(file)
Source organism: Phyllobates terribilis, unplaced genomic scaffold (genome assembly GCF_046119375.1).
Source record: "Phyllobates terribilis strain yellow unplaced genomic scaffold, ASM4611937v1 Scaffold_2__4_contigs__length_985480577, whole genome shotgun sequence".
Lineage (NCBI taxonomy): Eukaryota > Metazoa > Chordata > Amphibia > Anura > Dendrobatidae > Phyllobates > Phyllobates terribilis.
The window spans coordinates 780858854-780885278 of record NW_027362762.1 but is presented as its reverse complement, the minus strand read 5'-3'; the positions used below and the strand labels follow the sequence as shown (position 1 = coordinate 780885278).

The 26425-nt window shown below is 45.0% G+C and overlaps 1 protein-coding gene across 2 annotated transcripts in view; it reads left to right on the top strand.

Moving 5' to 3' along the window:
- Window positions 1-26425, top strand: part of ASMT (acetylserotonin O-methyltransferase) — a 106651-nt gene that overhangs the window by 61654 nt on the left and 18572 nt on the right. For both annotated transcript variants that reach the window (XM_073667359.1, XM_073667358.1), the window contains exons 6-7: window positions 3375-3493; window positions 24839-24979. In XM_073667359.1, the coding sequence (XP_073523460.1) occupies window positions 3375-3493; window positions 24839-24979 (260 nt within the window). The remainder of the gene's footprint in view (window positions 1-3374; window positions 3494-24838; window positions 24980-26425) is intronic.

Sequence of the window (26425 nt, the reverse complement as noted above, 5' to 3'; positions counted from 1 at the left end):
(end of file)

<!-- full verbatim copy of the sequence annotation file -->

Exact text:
Source organism: Phyllobates terribilis, unplaced genomic scaffold (genome assembly GCF_046119375.1).
Source record: "Phyllobates terribilis strain yellow unplaced genomic scaffold, ASM4611937v1 Scaffold_2__4_contigs__length_985480577, whole genome shotgun sequence".
Lineage (NCBI taxonomy): Eukaryota > Metazoa > Chordata > Amphibia > Anura > Dendrobatidae > Phyllobates > Phyllobates terribilis.
The window spans coordinates 780858854-780885278 of record NW_027362762.1 but is presented as its reverse complement, the minus strand read 5'-3'; the positions used below and the strand labels follow the sequence as shown (position 1 = coordinate 780885278).

The 26425-nt window shown below is 45.0% G+C and overlaps 1 protein-coding gene across 2 annotated transcripts in view; it reads left to right on the top strand.

Moving 5' to 3' along the window:
- Window positions 1-26425, top strand: part of ASMT (acetylserotonin O-methyltransferase) — a 106651-nt gene that overhangs the window by 61654 nt on the left and 18572 nt on the right. For both annotated transcript variants that reach the window (XM_073667359.1, XM_073667358.1), the window contains exons 6-7: window positions 3375-3493; window positions 24839-24979. In XM_073667359.1, the coding sequence (XP_073523460.1) occupies window positions 3375-3493; window positions 24839-24979 (260 nt within the window). The remainder of the gene's footprint in view (window positions 1-3374; window positions 3494-24838; window positions 24980-26425) is intronic.

Sequence of the window (26425 nt, the reverse complement as noted above, 5' to 3'; positions counted from 1 at the left end):